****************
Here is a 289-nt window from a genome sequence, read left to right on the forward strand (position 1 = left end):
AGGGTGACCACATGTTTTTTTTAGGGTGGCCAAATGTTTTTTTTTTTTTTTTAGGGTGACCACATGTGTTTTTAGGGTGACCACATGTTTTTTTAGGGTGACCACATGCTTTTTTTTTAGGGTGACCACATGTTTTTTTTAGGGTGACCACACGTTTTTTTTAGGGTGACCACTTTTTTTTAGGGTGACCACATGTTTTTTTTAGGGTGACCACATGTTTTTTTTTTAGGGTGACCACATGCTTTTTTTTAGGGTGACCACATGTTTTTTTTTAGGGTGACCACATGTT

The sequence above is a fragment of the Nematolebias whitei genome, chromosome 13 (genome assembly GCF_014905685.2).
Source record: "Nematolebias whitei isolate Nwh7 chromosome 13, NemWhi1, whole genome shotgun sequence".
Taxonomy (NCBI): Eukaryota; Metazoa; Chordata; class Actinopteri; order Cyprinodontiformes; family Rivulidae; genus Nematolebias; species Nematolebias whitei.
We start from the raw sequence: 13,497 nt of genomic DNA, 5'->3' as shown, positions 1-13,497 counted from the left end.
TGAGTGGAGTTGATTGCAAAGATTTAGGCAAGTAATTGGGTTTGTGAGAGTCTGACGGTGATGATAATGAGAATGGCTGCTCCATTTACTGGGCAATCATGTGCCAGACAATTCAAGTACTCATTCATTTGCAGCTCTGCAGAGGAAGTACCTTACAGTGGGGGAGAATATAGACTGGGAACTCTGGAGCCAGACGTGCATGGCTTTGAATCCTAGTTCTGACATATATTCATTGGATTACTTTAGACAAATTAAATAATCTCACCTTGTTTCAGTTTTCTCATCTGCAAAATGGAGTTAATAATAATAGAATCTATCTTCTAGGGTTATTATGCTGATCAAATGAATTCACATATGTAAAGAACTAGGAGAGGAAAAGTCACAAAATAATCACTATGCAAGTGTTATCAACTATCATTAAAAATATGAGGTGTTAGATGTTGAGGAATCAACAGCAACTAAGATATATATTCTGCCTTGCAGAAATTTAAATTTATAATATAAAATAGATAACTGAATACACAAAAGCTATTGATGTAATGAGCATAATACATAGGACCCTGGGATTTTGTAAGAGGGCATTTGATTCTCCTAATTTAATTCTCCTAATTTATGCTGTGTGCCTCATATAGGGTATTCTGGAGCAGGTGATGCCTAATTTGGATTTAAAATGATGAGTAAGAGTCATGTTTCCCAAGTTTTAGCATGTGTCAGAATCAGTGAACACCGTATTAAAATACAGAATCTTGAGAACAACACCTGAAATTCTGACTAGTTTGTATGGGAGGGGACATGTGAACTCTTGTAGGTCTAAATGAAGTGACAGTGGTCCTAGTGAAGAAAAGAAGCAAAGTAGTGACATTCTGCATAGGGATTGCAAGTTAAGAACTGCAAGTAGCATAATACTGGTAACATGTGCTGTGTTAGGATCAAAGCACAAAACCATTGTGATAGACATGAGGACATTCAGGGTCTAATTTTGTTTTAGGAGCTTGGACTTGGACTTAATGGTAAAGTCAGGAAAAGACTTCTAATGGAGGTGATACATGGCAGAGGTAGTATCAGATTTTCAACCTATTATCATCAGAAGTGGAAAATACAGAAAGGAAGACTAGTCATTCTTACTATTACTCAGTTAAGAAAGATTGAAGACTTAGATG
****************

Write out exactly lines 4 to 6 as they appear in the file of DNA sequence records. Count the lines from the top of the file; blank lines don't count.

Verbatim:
Source record: "Nematolebias whitei isolate Nwh7 chromosome 13, NemWhi1, whole genome shotgun sequence".
Taxonomy (NCBI): Eukaryota; Metazoa; Chordata; class Actinopteri; order Cyprinodontiformes; family Rivulidae; genus Nematolebias; species Nematolebias whitei.
We start from the raw sequence: 13,497 nt of genomic DNA, 5'->3' as shown, positions 1-13,497 counted from the left end.